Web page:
The story of lace: Tradition of making it by hand still thrives in Utah

Published: Saturday, Aug. 20 2011 3:00 p.m. MDT

Lace samples are displayed at Fairview Lacing Days.

Tom Sakievich

FAIRVIEW, Sanpete County — Light, airy, delicate, beautiful — lace is one of those things that serves little purpose other than aesthetics. But the fact that it is one of the oldest of the decorative arts says something for the human need for beauty.

"Bobbin lace has been dated positively to the 1200s," says lace-maker and teacher Elizabeth Peterson. "It may be older than that."

It became popular with royalty in the 15th and 16th centuries. "You see a lot of paintings by the old masters that show people wearing lace," says Peterson. "In those days, only royalty wore it, but the peasants made it."

Today, much of the lace that decorates our lives is made by machine. But the tradition of making lace by hand still thrives.

Fairview Museum of History and Art held its 20th Annual Lace Day in July, which drew lacers from all over the country, including Idaho, Washington, Georgia, California and other parts of Utah, as they came to meet and mingle with fellow lacers, take classes, work on projects, compare notes and buy supplies. There's so much to do, in fact, that Lace Day usually spreads over three days. Special teacher this year was Vera Cockuyt from Belgium.

In honor of the 20th anniversary of Lace Day, the museum is also putting on a special lace display, which will run through Labor Day, showing examples of all kinds of lace, both old and new. The museum also has an extensive collection of lace from pioneer and other eras, which will remain on permanent display.

"Lace has always been a part of our heritage," said Nancy MacKay, who learned to make bobbin lace from her mother, who learned it from her mother. MacKay started out with tatting. "In the fourth grade, I remember they wouldn't let me take my tatting shuttle to school, so I put a pin in my pocket and used that to tat. When I got to the sixth grade, my mother thought it was time for me to learn bobbin lace. In those days, my bedtime was at 9 p.m., but I could stay up until 9:15, if I was working on lace."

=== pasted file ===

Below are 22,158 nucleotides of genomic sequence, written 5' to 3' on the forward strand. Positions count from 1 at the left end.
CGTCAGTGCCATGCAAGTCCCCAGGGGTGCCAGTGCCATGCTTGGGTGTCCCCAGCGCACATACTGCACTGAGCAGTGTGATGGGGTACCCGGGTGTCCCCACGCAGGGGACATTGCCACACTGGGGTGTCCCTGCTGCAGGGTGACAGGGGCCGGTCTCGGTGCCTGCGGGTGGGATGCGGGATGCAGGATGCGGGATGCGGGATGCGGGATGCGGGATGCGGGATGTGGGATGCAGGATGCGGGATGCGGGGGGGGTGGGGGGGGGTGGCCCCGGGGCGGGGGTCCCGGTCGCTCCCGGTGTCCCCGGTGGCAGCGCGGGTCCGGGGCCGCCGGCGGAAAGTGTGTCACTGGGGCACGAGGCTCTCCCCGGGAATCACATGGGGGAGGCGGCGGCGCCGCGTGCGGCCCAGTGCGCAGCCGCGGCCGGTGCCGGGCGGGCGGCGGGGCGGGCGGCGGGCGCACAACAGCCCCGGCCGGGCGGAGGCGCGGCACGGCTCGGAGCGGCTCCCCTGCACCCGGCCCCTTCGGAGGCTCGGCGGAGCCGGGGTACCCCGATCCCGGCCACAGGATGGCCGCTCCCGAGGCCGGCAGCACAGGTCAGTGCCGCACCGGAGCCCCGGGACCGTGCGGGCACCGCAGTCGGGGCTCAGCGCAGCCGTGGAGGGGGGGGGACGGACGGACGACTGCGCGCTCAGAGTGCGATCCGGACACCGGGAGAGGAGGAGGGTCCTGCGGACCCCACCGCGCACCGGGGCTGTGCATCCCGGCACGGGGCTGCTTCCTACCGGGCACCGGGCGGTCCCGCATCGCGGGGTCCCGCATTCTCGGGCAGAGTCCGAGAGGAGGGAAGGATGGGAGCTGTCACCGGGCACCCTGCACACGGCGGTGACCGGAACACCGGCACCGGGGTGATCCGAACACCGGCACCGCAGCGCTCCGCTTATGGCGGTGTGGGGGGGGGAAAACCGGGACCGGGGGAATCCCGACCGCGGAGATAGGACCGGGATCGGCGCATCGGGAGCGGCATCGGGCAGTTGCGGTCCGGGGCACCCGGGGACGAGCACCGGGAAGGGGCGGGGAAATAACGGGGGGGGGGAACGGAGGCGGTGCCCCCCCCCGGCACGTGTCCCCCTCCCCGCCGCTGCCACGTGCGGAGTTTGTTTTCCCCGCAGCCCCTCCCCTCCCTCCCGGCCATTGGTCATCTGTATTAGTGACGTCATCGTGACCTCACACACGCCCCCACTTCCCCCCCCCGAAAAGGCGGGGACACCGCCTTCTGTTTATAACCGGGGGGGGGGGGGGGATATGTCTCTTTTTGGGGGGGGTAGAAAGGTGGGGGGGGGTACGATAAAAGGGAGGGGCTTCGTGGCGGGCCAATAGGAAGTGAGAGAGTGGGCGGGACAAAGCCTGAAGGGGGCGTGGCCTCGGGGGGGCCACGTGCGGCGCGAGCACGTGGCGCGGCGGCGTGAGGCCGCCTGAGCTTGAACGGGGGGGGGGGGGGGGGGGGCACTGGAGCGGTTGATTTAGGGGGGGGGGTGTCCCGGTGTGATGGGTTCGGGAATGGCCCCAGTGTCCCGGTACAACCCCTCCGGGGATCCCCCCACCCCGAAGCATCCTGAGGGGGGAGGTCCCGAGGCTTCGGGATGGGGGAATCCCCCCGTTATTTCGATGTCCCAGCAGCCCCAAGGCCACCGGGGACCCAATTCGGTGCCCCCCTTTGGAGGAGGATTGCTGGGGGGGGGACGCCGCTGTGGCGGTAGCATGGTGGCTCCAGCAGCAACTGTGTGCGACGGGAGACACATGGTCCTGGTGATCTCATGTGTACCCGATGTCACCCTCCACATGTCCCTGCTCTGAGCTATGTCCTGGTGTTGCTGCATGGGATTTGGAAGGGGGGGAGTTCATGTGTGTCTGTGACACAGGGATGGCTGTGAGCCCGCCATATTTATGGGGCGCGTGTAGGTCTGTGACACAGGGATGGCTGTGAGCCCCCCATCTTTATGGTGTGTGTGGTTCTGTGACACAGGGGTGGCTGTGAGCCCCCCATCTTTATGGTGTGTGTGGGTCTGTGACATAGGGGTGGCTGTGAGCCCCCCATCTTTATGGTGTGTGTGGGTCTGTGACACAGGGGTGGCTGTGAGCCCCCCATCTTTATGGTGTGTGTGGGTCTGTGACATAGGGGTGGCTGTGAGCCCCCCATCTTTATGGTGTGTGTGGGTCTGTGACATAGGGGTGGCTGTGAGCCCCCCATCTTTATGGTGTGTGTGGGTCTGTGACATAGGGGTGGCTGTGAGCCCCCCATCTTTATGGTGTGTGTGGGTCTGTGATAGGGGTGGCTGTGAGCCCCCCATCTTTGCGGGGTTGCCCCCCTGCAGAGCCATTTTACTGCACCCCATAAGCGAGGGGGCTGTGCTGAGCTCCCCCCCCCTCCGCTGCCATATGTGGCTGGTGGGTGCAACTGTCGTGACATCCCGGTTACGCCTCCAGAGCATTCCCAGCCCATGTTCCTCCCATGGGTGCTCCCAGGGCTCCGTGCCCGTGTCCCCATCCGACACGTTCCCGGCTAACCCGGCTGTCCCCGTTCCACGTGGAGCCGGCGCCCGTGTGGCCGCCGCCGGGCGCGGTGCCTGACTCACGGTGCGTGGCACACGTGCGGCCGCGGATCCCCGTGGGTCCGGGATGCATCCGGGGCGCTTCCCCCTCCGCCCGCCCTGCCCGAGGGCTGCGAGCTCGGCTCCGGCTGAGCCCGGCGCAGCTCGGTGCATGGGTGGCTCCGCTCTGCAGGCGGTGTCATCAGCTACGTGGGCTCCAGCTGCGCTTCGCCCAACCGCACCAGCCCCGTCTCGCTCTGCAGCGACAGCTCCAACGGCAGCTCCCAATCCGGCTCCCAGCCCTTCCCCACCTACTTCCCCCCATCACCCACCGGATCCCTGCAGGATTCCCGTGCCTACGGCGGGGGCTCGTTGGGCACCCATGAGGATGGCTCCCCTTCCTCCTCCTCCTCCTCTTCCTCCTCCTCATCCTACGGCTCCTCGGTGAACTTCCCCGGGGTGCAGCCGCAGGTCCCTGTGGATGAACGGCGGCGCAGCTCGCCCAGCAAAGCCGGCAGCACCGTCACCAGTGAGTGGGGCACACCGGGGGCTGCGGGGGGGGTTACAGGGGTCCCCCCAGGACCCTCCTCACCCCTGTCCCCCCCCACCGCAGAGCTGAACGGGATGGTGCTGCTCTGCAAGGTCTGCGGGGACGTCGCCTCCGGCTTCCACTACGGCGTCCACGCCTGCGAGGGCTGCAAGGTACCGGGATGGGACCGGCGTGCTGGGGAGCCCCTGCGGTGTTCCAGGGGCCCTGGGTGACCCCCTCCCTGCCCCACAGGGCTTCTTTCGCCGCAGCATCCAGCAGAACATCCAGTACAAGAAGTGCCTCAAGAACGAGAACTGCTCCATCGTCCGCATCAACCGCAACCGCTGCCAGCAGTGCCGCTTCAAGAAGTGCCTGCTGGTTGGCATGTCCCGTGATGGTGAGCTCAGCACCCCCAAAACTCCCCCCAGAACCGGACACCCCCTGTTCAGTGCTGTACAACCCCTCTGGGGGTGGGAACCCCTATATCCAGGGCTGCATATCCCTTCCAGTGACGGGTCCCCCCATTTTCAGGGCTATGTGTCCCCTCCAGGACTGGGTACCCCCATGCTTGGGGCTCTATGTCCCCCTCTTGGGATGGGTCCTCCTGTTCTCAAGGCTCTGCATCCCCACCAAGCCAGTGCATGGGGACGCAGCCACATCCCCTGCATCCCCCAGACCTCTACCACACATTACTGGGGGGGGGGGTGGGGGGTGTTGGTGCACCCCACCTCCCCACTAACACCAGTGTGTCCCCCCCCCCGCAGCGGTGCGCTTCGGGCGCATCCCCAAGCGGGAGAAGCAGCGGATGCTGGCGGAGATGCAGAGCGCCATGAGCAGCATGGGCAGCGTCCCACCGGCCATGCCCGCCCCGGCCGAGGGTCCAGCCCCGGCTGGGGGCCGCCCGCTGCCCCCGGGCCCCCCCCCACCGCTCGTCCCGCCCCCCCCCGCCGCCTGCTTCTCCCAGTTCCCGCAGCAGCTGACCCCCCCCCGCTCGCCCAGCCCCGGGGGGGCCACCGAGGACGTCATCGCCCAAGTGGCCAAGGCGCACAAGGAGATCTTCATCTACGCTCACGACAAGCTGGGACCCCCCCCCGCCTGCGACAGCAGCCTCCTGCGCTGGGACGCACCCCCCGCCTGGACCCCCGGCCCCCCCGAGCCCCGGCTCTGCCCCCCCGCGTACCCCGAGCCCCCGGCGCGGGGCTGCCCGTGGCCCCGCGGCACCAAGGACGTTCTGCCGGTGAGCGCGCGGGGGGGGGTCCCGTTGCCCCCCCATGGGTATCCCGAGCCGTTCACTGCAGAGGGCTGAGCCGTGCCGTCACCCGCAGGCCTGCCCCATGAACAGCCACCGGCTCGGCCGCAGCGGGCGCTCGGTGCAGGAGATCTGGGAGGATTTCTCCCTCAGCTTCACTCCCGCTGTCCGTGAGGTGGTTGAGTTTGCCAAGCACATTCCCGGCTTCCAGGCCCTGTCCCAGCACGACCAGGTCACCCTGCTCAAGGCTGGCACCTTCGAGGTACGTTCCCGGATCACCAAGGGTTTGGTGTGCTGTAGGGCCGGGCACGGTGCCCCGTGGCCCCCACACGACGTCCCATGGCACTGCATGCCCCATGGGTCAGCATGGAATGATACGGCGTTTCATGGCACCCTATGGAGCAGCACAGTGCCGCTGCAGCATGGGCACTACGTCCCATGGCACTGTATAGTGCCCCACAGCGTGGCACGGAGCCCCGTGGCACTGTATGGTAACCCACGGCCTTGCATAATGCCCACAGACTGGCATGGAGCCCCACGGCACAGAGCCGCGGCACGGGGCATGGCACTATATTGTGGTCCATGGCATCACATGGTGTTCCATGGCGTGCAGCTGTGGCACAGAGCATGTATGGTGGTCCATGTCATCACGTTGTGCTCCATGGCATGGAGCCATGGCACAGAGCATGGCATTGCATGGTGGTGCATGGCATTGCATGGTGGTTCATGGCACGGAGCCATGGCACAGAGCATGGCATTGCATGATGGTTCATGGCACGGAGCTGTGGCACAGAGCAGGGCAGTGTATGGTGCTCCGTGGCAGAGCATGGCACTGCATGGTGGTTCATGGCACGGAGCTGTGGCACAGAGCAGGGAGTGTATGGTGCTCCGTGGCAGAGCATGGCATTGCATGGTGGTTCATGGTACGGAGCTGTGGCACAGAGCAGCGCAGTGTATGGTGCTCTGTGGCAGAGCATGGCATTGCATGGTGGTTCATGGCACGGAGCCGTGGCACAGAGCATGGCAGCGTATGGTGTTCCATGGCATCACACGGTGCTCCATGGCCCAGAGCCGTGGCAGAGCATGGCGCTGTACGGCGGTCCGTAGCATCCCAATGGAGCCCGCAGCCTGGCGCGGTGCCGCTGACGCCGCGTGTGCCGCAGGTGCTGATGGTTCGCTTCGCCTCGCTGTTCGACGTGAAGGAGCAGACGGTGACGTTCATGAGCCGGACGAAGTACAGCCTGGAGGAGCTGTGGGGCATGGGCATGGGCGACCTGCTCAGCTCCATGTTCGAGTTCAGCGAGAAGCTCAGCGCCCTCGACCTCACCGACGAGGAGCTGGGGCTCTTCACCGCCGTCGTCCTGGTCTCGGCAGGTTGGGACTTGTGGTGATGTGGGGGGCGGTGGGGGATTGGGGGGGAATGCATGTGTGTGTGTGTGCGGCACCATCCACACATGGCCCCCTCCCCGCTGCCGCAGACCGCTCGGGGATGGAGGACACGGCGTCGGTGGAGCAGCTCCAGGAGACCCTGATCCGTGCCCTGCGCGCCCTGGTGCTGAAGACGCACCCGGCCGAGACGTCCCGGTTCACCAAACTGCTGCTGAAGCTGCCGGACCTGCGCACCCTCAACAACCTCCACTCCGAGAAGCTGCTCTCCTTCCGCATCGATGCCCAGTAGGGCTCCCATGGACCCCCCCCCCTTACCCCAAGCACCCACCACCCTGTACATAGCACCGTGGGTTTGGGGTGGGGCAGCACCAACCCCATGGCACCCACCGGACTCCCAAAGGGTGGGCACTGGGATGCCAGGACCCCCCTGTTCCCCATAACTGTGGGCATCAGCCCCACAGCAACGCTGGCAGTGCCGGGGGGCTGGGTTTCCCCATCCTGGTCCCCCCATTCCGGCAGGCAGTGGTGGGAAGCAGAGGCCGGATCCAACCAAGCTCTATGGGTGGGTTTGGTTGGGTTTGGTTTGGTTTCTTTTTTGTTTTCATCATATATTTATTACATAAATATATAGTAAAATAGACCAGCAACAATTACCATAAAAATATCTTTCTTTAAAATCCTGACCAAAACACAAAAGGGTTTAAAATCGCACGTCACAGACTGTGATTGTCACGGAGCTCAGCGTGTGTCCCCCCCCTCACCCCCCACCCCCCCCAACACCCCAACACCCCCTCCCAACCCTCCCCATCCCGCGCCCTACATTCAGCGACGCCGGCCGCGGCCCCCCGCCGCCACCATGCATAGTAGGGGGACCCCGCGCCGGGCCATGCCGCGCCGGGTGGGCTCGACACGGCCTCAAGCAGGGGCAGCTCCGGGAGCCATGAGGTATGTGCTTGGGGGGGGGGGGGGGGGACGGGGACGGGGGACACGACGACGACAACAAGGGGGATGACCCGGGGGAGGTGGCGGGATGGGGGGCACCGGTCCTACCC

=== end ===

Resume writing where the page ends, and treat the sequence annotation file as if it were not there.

It has always been a family tradition, she said. "As far back as I can trace, my ancestors did handwork." She loves that history, but she also likes the process. "I just like to keep busy. I don't like to sit idly. And you can do it everywhere. I've been carrying tatting in my purse for 80 years."

When MacKay first came up with the idea of Lace Day, "I could hardly find any other lacers. But now we have about 40 to 50 people come." There are three lace-maker organizations in the area: The Sanpete Lacers draws people from all over the county; the Beehive Lacers, which meet the second Saturday of each month at the South Jordan Library; and the Academy Lacers, which meet on the fourth Saturday of each month in Provo.

In addition, said Nancy Larsen, regular classes are held at the Pioneer Craft House in Salt Lake City. So, she said, there are lots of opportunities for anyone interested in lace-making to find out more.

Bobbin lace, which is a woven lace done with thread wound on wooden bobbins, is probably the most popular among the local lacers. It is done on what is called a "cookie pillow," where the threads are held together with pins until the design is finished. Bobbins are used in pairs. Beginning patterns use about eight pairs of bobbins; more intricate designs take more. Peterson is working on one that uses between 800 and 900 bobbins. "There are thousands of patterns; each country has its own style of pillow, bobbins and lace," she said. "All the bobbin is, is a thread-holder. You use four bobbins to make one stitch."

But there are many other kinds of lace. It can be knitted, crocheted, knotted, done with a needle and thread, or as cutwork where threads are removed from a woven background and the remaining threads wrapped or filled in with embroidery — anything that makes a holey, airy fabric, said Peterson.

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